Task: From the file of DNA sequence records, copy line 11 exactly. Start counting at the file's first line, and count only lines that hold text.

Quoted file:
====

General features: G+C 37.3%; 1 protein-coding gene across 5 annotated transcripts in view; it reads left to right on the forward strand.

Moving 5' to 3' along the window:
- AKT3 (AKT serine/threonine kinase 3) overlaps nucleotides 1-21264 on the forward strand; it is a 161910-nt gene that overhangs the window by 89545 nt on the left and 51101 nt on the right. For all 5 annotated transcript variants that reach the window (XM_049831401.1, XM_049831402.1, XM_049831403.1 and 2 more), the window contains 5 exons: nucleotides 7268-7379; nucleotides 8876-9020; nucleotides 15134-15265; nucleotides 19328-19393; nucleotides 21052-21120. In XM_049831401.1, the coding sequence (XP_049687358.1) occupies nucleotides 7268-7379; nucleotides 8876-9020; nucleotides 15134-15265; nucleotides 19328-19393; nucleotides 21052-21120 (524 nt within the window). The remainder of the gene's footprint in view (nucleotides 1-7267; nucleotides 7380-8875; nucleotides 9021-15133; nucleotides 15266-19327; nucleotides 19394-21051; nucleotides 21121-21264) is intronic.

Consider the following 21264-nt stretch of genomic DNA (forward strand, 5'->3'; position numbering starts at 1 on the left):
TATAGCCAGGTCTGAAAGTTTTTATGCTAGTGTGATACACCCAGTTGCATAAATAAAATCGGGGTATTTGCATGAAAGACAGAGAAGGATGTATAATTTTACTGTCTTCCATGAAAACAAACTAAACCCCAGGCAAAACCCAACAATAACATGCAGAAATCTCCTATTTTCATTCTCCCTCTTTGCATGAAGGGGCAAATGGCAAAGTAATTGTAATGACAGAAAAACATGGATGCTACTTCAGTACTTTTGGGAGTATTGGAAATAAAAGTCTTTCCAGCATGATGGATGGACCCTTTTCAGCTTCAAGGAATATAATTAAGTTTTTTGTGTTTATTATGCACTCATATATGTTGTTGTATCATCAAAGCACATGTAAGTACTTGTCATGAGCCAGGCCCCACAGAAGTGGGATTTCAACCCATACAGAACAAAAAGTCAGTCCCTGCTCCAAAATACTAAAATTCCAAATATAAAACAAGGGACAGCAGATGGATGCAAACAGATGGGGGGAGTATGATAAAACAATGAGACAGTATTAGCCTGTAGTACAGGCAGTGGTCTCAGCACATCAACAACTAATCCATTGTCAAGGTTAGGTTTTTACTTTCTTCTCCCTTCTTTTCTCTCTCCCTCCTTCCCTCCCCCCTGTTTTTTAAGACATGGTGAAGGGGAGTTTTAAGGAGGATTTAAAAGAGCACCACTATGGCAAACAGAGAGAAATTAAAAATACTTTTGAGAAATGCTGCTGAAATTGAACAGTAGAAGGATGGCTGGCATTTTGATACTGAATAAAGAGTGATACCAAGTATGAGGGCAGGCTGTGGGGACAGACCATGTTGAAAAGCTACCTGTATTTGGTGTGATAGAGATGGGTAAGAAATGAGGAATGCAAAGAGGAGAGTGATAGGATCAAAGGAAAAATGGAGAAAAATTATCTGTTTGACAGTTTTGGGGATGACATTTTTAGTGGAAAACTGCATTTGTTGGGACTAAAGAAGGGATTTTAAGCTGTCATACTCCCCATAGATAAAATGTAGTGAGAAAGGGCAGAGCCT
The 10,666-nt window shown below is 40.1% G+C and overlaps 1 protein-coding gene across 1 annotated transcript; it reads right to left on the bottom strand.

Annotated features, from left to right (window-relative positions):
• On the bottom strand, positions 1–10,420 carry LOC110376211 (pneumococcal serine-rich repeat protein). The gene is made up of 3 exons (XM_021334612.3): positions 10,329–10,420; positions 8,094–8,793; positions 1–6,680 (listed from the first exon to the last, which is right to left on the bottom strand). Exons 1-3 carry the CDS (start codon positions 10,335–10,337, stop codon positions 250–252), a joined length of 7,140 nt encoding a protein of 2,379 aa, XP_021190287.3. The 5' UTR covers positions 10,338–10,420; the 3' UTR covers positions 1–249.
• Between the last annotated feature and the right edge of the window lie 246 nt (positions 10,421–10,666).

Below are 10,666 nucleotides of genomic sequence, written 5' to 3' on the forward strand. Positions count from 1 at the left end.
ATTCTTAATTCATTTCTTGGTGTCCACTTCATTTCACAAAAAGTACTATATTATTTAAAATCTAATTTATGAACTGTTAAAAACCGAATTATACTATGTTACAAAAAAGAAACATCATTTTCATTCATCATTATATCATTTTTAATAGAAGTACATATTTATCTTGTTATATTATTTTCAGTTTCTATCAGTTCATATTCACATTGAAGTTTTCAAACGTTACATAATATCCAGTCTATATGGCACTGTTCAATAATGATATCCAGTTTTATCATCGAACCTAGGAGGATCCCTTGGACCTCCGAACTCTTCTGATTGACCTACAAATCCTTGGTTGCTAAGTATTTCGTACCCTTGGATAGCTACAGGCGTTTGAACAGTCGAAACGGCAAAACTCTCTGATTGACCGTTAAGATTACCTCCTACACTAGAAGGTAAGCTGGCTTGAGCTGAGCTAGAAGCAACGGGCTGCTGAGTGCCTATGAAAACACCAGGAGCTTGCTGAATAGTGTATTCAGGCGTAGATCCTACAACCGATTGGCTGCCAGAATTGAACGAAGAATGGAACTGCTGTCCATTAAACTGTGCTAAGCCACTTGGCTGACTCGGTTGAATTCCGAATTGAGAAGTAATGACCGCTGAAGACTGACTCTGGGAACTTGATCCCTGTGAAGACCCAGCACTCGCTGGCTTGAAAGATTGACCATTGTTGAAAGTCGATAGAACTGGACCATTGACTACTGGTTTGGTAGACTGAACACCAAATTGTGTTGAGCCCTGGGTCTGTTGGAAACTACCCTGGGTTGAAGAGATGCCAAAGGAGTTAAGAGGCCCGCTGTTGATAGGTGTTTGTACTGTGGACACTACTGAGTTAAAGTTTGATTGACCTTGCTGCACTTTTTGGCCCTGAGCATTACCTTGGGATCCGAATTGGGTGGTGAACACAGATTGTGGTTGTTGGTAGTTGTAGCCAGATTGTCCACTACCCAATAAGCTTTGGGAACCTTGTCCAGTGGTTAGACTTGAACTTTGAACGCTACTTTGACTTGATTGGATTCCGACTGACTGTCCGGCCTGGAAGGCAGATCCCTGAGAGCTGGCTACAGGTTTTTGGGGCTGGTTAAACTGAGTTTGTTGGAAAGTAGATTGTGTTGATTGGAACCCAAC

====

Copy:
ATTCTTAATTCATTTCTTGGTGTCCACTTCATTTCACAAAAAGTACTATATTATTTAAAATCTAATTTATGAACTGTTAAAAACCGAATTATACTATGTTACAAAAAAGAAACATCATTTTCATTCATCATTATATCATTTTTAATAGAAGTACATATTTATCTTGTTATATTATTTTCAGTTTCTATCAGTTCATATTCACATTGAAGTTTTCAAACGTTACATAATATCCAGTCTATATGGCACTGTTCAATAATGATATCCAGTTTTATCATCGAACCTAGGAGGATCCCTTGGACCTCCGAACTCTTCTGATTGACCTACAAATCCTTGGTTGCTAAGTATTTCGTACCCTTGGATAGCTACAGGCGTTTGAACAGTCGAAACGGCAAAACTCTCTGATTGACCGTTAAGATTACCTCCTACACTAGAAGGTAAGCTGGCTTGAGCTGAGCTAGAAGCAACGGGCTGCTGAGTGCCTATGAAAACACCAGGAGCTTGCTGAATAGTGTATTCAGGCGTAGATCCTACAACCGATTGGCTGCCAGAATTGAACGAAGAATGGAACTGCTGTCCATTAAACTGTGCTAAGCCACTTGGCTGACTCGGTTGAATTCCGAATTGAGAAGTAATGACCGCTGAAGACTGACTCTGGGAACTTGATCCCTGTGAAGACCCAGCACTCGCTGGCTTGAAAGATTGACCATTGTTGAAAGTCGATAGAACTGGACCATTGACTACTGGTTTGGTAGACTGAACACCAAATTGTGTTGAGCCCTGGGTCTGTTGGAAACTACCCTGGGTTGAAGAGATGCCAAAGGAGTTAAGAGGCCCGCTGTTGATAGGTGTTTGTACTGTGGACACTACTGAGTTAAAGTTTGATTGACCTTGCTGCACTTTTTGGCCCTGAGCATTACCTTGGGATCCGAATTGGGTGGTGAACACAGATTGTGGTTGTTGGTAGTTGTAGCCAGATTGTCCACTACCCAATAAGCTTTGGGAACCTTGTCCAGTGGTTAGACTTGAACTTTGAACGCTACTTTGACTTGATTGGATTCCGACTGACTGTCCGGCCTGGAAGGCAGATCCCTGAGAGCTGGCTACAGGTTTTTGGGGCTGGTTAAACTGAGTTTGTTGGAAAGTAGATTGTGTTGATTGGAACCCAAC